Essentially, what you have to do is present evidence to the Court to show that you are a changed person who is now fully responsible for themselves and ready to be' fully' responsible for your child. Build the evidence, build the image.

  

5. If drug or alcohol use was an issue you will need to provide at least 6 months of clean urine analysis results.  

  

6. If you now have a job and are no longer on Centrelink payments say so and give details of your job, work hours and income.

  

7. If domestic violence was involved show that you now have an AVO out against the perpetrator and that you no longer have any contact with that person. That means an absolute embargo on contact including telephone calls, occasional contact while out shopping, at a relative's house or at a birthday or holiday times.

  

8. If you have attended any training courses i.e. anger management, parenting or anxiety management  provide details and any attendance certificates with dates of the courses.

  

9. If you have changed your address give details, together with your rental records to show that you have stable accommodation.

  

Benefit to your child and you of a successful section 90 application  

  

This is a very important section of a Legal Aid application. Essentially, you have to show that your child will benefit by additional contact with yourself or by being restored to your care, dependent upon the kind of section 90 application you intend to make.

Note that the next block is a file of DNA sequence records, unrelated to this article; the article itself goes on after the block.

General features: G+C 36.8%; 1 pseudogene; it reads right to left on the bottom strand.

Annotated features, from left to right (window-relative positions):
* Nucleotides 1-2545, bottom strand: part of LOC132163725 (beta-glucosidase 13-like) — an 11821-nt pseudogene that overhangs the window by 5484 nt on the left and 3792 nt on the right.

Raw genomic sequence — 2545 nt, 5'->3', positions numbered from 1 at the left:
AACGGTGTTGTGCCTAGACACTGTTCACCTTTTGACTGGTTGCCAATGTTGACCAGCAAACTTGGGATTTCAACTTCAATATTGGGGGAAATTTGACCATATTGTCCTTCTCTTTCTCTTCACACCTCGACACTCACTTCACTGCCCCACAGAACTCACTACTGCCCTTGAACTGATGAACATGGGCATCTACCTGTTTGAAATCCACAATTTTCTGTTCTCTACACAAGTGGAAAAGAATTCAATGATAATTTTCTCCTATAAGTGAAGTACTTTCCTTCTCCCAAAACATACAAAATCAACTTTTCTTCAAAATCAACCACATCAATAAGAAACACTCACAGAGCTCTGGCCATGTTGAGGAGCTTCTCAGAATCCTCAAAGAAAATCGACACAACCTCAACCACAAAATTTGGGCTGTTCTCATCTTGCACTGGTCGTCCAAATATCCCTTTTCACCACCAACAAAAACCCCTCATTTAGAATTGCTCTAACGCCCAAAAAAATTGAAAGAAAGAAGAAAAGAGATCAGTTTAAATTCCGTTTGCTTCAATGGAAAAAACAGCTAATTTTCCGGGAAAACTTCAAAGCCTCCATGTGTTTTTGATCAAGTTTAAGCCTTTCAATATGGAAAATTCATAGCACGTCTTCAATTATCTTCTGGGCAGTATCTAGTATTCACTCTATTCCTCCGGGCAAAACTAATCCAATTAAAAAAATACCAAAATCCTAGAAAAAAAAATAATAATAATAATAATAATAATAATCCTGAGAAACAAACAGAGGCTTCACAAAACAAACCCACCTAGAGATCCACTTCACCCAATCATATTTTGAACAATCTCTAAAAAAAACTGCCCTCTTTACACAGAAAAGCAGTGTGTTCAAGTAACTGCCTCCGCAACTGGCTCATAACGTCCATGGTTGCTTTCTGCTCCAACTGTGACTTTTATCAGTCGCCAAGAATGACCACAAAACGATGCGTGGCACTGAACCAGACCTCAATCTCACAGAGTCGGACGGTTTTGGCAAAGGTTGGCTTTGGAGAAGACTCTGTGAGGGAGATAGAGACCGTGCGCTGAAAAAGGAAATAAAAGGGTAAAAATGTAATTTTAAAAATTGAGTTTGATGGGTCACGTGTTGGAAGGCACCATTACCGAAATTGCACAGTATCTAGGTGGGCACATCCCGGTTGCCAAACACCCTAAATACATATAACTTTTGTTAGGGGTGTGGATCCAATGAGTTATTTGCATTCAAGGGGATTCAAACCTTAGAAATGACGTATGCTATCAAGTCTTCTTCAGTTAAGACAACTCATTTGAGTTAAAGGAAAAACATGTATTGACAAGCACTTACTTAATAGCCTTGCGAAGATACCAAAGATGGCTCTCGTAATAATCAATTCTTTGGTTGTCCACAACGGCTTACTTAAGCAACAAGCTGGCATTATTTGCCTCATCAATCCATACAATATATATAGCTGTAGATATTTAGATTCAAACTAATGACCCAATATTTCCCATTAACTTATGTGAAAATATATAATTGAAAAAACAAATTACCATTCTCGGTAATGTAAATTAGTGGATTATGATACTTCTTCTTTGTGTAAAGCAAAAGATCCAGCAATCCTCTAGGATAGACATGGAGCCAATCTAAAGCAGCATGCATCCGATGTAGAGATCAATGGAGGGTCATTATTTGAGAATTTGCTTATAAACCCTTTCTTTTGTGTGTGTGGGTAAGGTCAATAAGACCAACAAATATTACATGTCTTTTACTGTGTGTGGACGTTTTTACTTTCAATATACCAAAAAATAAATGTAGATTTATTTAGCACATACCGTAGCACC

Make the following or similar points, if they are true.

  

10. That you will love and nuture your child and she/he will not be 'at risk of harm' from you when on an extended contact visit with you or in your full time care.

  

11. Emphasize the importance of the extended family and culture to your child as well as yourself and things such as religion if this is an important part of your life.

  

12. Make it clear that the benefit to yourself, as the parent, is that you want to be able to make a positive contribution to your child's life and be with him/her as he/she grows up.

  

13. Identify how you want your child to be a valued, loving, respectable, law abiding, hard working future citizen.

  

Representing yourself

  

14. Remember you can file a section 90 application yourself. You do not have to have a lawyer. If you represent yourself you will be able to sit at the Bar table with the lawyers in the case. You have a right to argue your case yourself. To do this is very hard and should only be considered as a last resort. But it can done.

  

15. Finally, remember to always be moderate in the way you write or express yourself. Do not be loud, rude or angry. To do so will harm your case.

  

Forms must be kept clean and be neatly completed. How you present these forms helps to create your image as a responsible person.

Back to Advice Leaflets

FAMILY INCLUSION NETWORK NSW (FIN-NSW)

© 2018 Family Inclusion Network NSW.

Powered by Wix.com